After having a military career it is difficult for many veterans to re-establish themselves in the workforce. These individuals are used to a structured lifestyle, by following direct orders. This adaptation takes time and patience on sides, the veteran and the potential employer. The best way to find out what career you belong in after leaving the military is to ponder your strengths and interests.
1. Police Officer
Veterans are protectors. Working in law enforcement is a good option for those that have not suffered any Post Traumatic Stress symptoms. This career is stressful but it is also rewarding. Protecting and serving the public is something you signed on for when joining the military, and for those that respect those words, being a police officer helps them maintain a career that they will love and advance in.
2. Security Patrol
If you are a bit uncomfortable in law enforcement, working a position with a security patrol company is another option. This is a safer and less stressful career option. Not all security positions are armed, so if you are uncomfortable working with weapons due to happenings while serving in the military, consider this option. It is no less important as businesses, consumers and the general public need to be safe at all times.
Some of these positions are merely dressing as a plain clothed person that watches security cameras or walks through a store watching for shoplifters.
A very rewarding career option is a mental health counselor. Now, in this field, there are dozens of different options. You could remain semi-active in the military by serving as a counselor for other veterans transitioning back to life as a civilian. The opportunity to work with children that have mental conditions such as depression or anger issues is another option.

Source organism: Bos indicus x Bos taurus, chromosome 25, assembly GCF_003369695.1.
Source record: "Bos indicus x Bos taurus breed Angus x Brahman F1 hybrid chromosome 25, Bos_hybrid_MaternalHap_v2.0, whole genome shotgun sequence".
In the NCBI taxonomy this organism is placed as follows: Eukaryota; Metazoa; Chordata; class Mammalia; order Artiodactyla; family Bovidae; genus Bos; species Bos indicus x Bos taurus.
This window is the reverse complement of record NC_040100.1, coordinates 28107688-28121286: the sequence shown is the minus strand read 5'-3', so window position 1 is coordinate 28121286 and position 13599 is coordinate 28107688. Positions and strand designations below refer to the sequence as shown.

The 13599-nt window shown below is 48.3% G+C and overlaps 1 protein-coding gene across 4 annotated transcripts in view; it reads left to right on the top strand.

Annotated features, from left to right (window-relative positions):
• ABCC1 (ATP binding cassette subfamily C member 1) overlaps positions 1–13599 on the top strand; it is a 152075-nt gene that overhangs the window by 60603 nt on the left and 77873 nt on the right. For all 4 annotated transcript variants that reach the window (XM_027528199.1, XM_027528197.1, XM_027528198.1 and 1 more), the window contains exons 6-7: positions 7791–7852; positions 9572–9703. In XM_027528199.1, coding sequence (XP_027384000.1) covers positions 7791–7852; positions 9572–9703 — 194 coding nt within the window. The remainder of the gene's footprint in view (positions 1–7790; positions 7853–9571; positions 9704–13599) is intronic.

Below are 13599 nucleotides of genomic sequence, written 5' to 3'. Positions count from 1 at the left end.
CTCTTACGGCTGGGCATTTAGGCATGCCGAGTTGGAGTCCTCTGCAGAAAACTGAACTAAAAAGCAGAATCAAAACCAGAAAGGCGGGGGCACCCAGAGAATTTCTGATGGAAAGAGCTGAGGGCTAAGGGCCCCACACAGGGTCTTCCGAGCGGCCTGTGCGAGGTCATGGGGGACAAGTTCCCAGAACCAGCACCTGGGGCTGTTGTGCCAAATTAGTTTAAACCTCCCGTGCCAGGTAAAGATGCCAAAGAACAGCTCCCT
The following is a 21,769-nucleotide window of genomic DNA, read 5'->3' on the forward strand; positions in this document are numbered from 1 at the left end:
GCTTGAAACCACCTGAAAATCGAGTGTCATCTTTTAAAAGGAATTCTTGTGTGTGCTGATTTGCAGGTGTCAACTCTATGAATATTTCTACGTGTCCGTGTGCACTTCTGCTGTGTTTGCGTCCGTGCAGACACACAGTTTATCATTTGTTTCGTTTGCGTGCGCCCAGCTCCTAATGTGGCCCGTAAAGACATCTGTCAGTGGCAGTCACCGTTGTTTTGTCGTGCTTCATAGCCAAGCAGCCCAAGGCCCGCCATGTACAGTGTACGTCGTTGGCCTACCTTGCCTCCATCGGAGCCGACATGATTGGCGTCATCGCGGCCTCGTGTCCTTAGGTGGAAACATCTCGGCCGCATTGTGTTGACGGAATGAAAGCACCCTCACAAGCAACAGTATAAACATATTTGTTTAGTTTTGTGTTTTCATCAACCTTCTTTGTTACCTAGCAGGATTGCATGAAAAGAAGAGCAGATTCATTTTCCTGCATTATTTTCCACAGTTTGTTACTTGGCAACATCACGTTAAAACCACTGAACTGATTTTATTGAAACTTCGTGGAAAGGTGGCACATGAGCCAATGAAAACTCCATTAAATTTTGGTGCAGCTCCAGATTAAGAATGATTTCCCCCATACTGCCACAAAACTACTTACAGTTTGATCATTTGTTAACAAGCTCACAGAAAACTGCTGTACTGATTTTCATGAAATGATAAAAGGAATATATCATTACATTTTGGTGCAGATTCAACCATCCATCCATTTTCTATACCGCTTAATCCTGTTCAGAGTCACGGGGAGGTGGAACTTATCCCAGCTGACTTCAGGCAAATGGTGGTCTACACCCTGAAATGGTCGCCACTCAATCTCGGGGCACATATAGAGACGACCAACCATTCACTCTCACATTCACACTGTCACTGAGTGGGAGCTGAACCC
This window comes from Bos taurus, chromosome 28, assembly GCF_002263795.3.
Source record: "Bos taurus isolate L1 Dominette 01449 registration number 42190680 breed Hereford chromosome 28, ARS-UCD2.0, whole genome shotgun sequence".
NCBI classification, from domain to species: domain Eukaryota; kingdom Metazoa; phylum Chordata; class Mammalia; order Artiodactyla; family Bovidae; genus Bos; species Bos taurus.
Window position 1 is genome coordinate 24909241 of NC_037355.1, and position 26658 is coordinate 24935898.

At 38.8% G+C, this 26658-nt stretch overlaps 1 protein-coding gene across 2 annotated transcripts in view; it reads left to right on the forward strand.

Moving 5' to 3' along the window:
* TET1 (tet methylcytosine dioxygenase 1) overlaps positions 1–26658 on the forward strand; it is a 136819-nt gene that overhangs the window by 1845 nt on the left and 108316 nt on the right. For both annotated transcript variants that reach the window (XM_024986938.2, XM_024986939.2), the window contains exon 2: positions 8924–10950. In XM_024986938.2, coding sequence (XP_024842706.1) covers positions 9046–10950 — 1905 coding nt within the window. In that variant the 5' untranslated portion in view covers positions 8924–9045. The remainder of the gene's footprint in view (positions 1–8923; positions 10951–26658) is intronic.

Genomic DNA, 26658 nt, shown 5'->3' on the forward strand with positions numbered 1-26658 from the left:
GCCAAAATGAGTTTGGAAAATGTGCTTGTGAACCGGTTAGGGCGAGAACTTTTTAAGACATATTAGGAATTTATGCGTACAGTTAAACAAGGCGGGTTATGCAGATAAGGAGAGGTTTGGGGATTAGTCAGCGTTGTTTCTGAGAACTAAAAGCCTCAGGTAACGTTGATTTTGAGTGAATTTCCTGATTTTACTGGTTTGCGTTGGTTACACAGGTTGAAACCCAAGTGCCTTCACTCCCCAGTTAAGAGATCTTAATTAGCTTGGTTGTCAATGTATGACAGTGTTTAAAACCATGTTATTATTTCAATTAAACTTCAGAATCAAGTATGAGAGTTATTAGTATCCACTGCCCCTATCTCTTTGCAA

This type of career has a lot of value and meaning. At the end of each day, you go home to your family knowing that you helped someone. Sometimes this means that you’ve saved a life.
4. IT Specialists
Working in an IT specialist position means that you get to work with technology. The world of technology is always advancing and the opportunity to learn something new always exists. Not to mention, this is a career option that is always in demand. Consider working in a specific IT niche that you can specialize in, which makes you more in-demand as an IT specialist.
Working in IT does not just mean computers, there are several categories in IT including architecture program development, server development, medical equipment management and dozens of others. Look for a specific area that interests you and begin the training to make this a rewarding career.
5. Specialized Mechanics
In the military it is likely that you will learn some skills in mechanics. You may even find that you’re really good at it. Consider a career as a specialized mechanics. There is always a need for mechanics, especially in aviation and diesel engines. The varying specialties here give you options to work in an industry that you will be successful in. You have freedom, can get into a project and perhaps, develop some new methods.
The transition from a military career to a civilian career does not have to be difficult. It simply requires you taking some time to decide what you really enjoy. There are grants and funding opportunities through the military for veterans to retrain and learn a new skill. This helps retired or discharged veterans to get the education they need to succeed and stay active. Remaining stagnant after leaving the military for a period of time leaves many veterans feeling stale and confused regarding their status in society.